We all look forward to Daylight Savings Time, the time when we can finally set our clocks back and enjoy not stumbling out of work into pitch-black darkness. But Associate Professor Martin Young, Ph.D of The University of Alabama at Birmingham has revealed that, like all things people generally like to do, DST can kill you. New research has revealed that DST is associated with a ten-percent increase in heart attacks on the Monday and Tuesday following the time change. In October, when we “fall back,” the heart attack risk decreases by ten-percent.
Heart attack risk doesn't increase the Sunday directly following DST, but this is because people are generally lazy on Sundays. When we have to return to work on Monday morning, forcing ourselves to awaken an hour earlier than normal, our bodies freak out. Young states, “The internal clocks in each cell can prepare it for stress or a stimulus. When time moves forward, cell clocks are anticipating another hour to sleep that they won’t get, and the negative impact of the stress worsens; it has a much more detrimental effect on the body.”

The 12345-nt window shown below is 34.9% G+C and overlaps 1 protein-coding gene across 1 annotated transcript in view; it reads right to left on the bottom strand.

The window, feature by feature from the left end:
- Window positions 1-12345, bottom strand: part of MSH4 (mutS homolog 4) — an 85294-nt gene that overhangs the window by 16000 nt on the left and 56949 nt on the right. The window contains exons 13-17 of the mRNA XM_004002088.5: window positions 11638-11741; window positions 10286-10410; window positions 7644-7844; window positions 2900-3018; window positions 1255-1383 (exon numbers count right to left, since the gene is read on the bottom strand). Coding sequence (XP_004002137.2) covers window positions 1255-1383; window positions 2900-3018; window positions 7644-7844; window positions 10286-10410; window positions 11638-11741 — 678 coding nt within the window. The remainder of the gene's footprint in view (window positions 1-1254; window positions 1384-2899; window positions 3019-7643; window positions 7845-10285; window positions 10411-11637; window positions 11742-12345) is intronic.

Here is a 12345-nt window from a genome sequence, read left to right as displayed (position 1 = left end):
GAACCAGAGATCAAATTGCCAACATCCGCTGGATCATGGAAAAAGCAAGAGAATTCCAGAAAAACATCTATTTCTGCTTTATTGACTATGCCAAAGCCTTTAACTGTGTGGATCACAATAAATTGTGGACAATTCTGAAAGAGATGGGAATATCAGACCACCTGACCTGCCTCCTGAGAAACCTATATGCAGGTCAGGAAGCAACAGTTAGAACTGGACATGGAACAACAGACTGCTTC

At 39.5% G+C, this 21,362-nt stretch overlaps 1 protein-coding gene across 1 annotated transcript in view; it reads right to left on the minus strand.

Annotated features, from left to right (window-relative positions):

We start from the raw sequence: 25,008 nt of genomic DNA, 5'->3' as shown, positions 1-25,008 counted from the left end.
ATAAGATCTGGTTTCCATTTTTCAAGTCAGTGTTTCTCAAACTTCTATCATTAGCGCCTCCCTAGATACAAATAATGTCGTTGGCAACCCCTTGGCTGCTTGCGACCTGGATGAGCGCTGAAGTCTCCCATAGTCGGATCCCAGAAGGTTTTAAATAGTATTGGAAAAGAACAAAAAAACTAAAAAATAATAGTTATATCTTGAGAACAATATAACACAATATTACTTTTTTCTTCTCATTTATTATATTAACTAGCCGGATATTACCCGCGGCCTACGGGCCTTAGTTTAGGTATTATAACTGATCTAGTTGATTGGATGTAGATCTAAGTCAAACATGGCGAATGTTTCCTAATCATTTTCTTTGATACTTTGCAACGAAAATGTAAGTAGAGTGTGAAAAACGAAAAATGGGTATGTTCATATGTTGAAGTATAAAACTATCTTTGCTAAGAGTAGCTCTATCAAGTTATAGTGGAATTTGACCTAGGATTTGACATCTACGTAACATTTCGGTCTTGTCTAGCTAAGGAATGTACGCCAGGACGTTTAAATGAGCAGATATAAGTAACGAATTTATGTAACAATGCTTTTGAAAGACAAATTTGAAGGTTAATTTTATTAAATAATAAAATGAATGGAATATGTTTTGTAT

Our immune response is also closely tied to circadian rhythms. In a study involving mice, some were put through a “staged advance” like DST and others were used as a control group. All were given sub-lethal doses of an endotoxin that elicits an immune response. The mice that had been forced change their sleep schedule all died, whereas the other mice survived.
Young recommends that everyone get up 30 minutes early on Saturday and Sunday to help realign their circadian rhythms before Monday morning, but we all know you're not going to do that.
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